The Weapon of Silence

Now Joshua had commanded the people saying, “You shall not shout or make any noise with your voice, nor shall a word proceed out of your mouth, until the day I say to you, ‘Shout!’ Then you shall shout.” -Joshua 6:10

Believe it or not, this isn’t the first time the children of Israel had been told to be silent. Joshua’s predecessor had instructed them similarly when they were at the Red Sea (see Exodus 14:14).

In neither case is there a clear, precise reason noted for the silence. For instance, “You need to be quiet so the enemy doesn’t suspect what you’re doing,” or, “This is going to be a surprise attack.” Nope. It appears it’s much like a parent telling a child to just, “Step back, watch, and learn. Trust me. If you’ll stay out of the way, I will take care of this for you.” Not a bad thing, but suppose there is more to being silent than just staying out of the way. What if God is actually giving you a personal weapon that could serve you in all situations, and you just have to learn how to use it.

In the case of the Red Sea scene, they had to totally rely on God. They were not given anything to do. All they were to do was watch. In their silence, they had a weapon for building their faith. In their complete inactivity, they had the chance to allow silence to remove their fear and doubt and worry to replace it with wonder and awe and amazement. Silence became a weapon to build their faith.

Traipsing around Jericho’s walls, their weapon of silence offered a different use. This time God had already told them what he was up to. This time, they had to decide if they believed him. Silence was their personal weapon to choose to believe God, in what he’d promised, and in what he was doing.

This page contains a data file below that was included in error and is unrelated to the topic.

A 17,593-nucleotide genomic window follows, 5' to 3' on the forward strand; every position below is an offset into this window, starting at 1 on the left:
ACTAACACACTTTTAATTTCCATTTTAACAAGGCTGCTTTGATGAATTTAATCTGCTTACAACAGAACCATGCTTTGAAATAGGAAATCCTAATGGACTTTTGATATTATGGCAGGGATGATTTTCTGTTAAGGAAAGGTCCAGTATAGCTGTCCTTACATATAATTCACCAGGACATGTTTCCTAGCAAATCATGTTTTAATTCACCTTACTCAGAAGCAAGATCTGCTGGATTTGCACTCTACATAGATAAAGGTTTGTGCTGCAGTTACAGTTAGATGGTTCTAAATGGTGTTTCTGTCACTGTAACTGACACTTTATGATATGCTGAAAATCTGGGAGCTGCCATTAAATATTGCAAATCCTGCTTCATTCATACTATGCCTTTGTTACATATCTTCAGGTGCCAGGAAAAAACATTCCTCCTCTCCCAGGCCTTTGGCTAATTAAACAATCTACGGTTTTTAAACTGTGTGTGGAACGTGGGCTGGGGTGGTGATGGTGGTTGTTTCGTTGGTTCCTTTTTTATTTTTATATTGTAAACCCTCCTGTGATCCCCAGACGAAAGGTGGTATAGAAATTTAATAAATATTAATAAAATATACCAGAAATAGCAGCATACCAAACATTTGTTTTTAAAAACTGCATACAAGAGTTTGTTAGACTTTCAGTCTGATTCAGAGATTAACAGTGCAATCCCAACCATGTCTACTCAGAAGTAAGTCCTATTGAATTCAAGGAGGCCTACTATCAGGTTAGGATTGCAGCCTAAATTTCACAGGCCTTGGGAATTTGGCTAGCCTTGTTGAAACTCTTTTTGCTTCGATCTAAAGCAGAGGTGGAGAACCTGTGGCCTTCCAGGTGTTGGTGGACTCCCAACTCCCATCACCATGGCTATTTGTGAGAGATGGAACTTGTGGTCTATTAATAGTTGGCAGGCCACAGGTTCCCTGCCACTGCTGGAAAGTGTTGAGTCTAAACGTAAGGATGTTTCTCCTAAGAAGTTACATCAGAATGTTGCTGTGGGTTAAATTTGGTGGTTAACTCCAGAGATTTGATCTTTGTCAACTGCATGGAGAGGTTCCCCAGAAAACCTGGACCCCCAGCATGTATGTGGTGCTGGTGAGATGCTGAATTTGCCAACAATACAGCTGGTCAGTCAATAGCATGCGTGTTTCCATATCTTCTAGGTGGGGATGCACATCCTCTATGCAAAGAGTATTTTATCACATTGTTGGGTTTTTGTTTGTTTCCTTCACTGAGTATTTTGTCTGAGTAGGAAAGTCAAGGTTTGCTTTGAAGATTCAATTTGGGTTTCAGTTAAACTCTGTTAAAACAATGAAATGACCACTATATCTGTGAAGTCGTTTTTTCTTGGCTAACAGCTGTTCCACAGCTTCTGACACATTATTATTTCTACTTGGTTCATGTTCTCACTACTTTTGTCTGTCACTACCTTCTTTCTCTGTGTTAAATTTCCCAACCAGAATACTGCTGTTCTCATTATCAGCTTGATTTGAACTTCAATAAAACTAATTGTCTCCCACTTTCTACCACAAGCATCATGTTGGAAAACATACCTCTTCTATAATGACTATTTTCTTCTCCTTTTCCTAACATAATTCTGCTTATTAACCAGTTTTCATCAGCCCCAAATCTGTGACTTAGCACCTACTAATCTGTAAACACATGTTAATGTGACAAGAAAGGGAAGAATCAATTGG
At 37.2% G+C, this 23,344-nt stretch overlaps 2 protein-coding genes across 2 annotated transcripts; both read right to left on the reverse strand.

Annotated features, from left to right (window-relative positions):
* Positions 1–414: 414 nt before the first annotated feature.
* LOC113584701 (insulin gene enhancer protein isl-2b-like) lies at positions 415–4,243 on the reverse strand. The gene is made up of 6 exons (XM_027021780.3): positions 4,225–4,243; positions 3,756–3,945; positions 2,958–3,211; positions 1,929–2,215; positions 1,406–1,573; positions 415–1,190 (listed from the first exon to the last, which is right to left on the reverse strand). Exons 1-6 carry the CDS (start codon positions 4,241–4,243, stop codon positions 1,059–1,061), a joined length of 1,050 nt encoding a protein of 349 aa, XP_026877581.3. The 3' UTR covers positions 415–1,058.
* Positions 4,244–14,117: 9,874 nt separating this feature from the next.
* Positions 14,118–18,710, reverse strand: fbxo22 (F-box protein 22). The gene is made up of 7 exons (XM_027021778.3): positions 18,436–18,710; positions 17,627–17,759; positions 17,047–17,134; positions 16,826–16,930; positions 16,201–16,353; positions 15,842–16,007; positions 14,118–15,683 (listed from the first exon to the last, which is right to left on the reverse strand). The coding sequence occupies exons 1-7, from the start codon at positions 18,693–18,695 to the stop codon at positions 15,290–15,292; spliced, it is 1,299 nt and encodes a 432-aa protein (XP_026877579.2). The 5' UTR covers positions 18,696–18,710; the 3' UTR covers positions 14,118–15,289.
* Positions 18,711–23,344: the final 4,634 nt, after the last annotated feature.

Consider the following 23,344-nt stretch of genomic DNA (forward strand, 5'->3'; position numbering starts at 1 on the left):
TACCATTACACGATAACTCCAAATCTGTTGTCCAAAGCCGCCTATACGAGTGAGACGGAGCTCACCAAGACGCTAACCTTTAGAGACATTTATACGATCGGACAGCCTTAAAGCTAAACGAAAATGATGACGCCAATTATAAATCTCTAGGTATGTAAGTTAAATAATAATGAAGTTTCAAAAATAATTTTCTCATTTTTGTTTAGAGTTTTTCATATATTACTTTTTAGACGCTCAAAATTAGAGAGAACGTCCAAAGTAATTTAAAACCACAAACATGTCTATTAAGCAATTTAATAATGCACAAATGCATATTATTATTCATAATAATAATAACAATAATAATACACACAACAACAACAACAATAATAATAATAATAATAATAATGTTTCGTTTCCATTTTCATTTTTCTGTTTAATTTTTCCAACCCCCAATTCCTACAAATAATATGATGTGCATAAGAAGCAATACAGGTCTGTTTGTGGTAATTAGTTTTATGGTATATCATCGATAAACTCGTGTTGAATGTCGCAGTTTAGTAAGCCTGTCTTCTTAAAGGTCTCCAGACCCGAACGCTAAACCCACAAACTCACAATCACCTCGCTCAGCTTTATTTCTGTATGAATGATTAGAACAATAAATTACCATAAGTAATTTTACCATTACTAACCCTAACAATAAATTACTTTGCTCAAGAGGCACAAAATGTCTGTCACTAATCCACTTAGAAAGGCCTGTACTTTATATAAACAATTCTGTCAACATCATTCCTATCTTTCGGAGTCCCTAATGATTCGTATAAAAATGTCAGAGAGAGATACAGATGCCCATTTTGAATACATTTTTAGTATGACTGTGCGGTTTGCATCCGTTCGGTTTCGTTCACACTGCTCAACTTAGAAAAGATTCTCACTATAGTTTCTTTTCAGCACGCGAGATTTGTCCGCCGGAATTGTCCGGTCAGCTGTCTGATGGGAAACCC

What’s your Red Sea, your Jericho wall? It’s possible God is telling you the same thing. “I got this. You don’t need to say another word. Here’s your weapon. Build your faith in me.”

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Protecting Your Bones (Psalm 32)

There are definitely times when we need to be still and silent before God. None of those times are when there is known sin separating us from Him. David says when he didn’t acknowledge his sin to God it impacted his body-“my bones wasted away.” Not good.

In our efforts to be healthy, we usually address diet and exercise. That entails being honest with our doctors or trainers about our choices which may be leading us away from good health. When we come clean, we show we are serious about getting healthier. David’s response to realizing his silence was not good was to “make a clean breast of my failures to God.”(verse 5, the Message)

We can’t ignore the truth that silence about our sins creates self-inflicted pain. If we want to protect our bones, our first step is to not be stubborn mules but to be honest confessors.(verses 9-11)